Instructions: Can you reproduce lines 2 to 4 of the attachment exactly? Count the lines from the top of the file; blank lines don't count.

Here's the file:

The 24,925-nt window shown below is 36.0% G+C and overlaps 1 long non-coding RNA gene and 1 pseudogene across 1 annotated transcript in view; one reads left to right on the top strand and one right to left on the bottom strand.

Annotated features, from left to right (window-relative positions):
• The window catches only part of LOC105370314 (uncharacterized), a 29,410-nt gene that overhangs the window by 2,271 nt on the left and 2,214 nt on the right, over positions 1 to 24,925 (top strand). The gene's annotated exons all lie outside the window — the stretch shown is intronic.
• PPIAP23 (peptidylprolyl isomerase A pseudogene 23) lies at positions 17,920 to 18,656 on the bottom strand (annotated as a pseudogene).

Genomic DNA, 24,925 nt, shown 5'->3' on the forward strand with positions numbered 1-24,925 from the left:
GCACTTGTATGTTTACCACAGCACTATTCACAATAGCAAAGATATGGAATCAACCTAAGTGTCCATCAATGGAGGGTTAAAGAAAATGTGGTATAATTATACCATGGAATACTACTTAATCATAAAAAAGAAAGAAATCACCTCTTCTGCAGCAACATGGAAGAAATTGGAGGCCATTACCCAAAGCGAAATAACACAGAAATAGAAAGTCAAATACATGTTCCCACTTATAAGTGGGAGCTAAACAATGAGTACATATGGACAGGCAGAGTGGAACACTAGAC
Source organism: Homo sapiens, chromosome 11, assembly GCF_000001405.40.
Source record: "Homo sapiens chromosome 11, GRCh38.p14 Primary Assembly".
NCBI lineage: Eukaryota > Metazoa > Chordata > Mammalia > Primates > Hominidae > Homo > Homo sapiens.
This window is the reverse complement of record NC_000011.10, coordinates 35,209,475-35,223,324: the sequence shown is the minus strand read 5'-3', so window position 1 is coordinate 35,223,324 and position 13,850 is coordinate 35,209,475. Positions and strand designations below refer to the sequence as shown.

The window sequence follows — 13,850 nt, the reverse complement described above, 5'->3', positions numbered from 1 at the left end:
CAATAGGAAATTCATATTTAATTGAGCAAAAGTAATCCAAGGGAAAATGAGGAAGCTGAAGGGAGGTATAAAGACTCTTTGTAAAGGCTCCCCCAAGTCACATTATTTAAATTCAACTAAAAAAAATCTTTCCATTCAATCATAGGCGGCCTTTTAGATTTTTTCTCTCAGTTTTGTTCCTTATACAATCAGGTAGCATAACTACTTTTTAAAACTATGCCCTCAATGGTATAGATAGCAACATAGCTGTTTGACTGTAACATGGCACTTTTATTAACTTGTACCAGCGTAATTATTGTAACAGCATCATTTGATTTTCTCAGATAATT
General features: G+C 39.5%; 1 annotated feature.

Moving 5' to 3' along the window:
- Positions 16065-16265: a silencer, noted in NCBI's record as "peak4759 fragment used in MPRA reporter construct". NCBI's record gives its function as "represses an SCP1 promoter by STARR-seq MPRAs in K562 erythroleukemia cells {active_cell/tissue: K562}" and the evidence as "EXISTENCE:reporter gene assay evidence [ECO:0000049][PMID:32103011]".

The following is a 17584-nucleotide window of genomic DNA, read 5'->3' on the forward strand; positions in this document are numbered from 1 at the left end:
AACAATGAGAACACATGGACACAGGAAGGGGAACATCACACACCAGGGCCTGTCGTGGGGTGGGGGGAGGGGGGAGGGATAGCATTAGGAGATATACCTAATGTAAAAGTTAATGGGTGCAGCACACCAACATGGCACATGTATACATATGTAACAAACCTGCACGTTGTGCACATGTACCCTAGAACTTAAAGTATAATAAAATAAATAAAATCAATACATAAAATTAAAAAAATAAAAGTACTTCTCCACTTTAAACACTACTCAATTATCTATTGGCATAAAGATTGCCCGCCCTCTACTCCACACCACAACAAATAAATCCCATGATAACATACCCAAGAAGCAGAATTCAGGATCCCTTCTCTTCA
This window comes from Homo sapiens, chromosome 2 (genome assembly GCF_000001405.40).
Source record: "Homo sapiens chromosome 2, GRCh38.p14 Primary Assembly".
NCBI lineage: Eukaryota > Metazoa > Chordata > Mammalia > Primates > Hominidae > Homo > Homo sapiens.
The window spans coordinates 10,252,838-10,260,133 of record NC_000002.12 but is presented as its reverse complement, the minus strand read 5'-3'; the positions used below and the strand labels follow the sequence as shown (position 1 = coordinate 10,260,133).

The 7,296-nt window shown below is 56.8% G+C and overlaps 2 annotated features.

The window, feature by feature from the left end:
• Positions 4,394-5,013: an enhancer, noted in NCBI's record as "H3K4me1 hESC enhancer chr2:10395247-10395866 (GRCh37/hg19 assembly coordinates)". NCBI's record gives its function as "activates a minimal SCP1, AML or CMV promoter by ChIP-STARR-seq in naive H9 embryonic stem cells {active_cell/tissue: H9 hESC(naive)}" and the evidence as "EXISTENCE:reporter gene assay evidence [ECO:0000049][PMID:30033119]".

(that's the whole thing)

Annotated features, from left to right (window-relative positions):
• The window catches only part of LOC105370314 (uncharacterized), a 29,410-nt gene that overhangs the window by 2,271 nt on the left and 2,214 nt on the right, over positions 1 to 24,925 (top strand). The gene's annotated exons all lie outside the window — the stretch shown is intronic.
• PPIAP23 (peptidylprolyl isomerase A pseudogene 23) lies at positions 17,920 to 18,656 on the bottom strand (annotated as a pseudogene).